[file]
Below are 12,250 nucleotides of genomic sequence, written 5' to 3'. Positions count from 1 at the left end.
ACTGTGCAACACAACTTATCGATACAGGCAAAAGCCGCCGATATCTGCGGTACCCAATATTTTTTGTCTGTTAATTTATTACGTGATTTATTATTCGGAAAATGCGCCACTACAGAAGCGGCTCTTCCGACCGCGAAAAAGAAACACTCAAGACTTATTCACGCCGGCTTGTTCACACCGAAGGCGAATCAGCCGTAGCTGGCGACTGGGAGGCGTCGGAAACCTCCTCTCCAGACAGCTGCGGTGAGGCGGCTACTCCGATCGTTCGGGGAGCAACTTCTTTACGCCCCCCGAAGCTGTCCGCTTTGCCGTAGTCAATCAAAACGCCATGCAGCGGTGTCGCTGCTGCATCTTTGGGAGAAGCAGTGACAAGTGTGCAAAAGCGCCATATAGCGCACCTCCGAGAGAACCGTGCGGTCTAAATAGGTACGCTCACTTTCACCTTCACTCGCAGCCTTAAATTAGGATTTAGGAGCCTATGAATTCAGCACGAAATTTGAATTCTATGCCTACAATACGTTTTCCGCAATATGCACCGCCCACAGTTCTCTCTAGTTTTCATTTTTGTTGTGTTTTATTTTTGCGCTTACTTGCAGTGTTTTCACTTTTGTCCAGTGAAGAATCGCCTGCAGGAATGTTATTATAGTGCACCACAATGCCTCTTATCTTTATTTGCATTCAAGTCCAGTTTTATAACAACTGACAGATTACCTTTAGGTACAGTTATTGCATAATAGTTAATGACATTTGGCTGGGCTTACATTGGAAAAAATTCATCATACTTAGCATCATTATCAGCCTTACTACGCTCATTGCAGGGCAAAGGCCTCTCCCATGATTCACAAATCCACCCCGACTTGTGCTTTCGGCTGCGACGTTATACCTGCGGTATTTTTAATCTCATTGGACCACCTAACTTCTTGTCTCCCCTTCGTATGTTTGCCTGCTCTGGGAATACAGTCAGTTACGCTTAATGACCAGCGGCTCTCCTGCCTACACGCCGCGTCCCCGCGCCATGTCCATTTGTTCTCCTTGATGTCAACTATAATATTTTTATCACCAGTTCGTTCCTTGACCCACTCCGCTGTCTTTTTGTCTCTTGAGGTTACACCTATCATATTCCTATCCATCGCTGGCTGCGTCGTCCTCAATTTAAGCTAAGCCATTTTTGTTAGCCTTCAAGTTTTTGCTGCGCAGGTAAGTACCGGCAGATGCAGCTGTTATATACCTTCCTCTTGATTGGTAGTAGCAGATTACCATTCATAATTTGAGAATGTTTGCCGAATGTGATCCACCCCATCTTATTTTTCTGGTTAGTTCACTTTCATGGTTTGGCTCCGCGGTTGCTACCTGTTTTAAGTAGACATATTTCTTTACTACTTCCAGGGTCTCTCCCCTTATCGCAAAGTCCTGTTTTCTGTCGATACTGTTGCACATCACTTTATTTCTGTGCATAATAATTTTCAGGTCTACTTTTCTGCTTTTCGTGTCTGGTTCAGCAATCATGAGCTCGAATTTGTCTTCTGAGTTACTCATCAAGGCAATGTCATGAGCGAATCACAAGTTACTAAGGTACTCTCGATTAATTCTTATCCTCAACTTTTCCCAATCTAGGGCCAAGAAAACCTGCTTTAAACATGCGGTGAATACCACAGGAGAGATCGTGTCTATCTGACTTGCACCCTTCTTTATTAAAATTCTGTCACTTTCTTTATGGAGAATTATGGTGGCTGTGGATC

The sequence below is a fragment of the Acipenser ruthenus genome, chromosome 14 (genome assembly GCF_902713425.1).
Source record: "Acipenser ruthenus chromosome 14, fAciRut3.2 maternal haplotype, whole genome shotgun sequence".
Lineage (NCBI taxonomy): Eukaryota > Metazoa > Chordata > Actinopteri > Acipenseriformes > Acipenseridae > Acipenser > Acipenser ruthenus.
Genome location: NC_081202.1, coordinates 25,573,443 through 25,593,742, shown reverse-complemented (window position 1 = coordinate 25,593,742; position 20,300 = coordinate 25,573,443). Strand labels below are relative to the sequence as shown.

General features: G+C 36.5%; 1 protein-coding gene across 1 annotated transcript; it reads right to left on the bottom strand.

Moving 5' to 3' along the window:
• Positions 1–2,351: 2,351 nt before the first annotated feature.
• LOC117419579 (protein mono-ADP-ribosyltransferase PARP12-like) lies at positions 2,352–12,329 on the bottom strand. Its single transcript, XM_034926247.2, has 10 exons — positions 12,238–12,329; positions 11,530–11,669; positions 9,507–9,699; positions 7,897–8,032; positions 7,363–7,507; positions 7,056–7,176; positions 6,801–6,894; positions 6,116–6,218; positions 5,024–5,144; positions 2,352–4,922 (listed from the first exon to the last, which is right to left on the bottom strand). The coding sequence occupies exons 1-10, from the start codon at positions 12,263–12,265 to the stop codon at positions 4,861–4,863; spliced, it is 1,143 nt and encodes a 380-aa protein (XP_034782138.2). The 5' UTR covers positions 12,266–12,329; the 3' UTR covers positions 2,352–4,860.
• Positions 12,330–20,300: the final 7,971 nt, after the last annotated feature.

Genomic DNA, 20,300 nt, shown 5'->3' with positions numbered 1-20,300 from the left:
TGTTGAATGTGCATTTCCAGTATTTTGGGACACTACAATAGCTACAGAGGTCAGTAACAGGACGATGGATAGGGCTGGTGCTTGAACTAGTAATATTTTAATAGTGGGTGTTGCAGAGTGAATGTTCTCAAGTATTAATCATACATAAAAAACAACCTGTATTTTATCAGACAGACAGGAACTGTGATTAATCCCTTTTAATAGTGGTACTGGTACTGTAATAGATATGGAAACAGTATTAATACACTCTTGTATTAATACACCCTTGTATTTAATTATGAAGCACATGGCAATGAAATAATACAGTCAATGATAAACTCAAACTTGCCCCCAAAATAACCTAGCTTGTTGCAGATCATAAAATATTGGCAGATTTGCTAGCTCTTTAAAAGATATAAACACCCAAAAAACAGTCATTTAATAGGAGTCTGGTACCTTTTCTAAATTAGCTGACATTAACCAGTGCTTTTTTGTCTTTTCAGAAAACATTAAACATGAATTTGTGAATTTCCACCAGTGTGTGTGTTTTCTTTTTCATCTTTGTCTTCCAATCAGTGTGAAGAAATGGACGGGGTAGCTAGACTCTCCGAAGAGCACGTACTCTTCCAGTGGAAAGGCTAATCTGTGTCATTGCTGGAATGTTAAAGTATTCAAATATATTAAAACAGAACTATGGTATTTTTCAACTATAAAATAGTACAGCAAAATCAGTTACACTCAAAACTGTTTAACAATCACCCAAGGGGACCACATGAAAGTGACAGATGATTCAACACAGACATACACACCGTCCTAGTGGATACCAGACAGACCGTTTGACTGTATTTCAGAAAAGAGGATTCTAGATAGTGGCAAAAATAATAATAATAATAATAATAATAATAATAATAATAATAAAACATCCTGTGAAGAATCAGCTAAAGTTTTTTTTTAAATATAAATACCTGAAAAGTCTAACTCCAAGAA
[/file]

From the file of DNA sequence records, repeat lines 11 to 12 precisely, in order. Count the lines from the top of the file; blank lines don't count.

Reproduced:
• Positions 12,330–20,300: the final 7,971 nt, after the last annotated feature.

Genomic DNA, 20,300 nt, shown 5'->3' with positions numbered 1-20,300 from the left: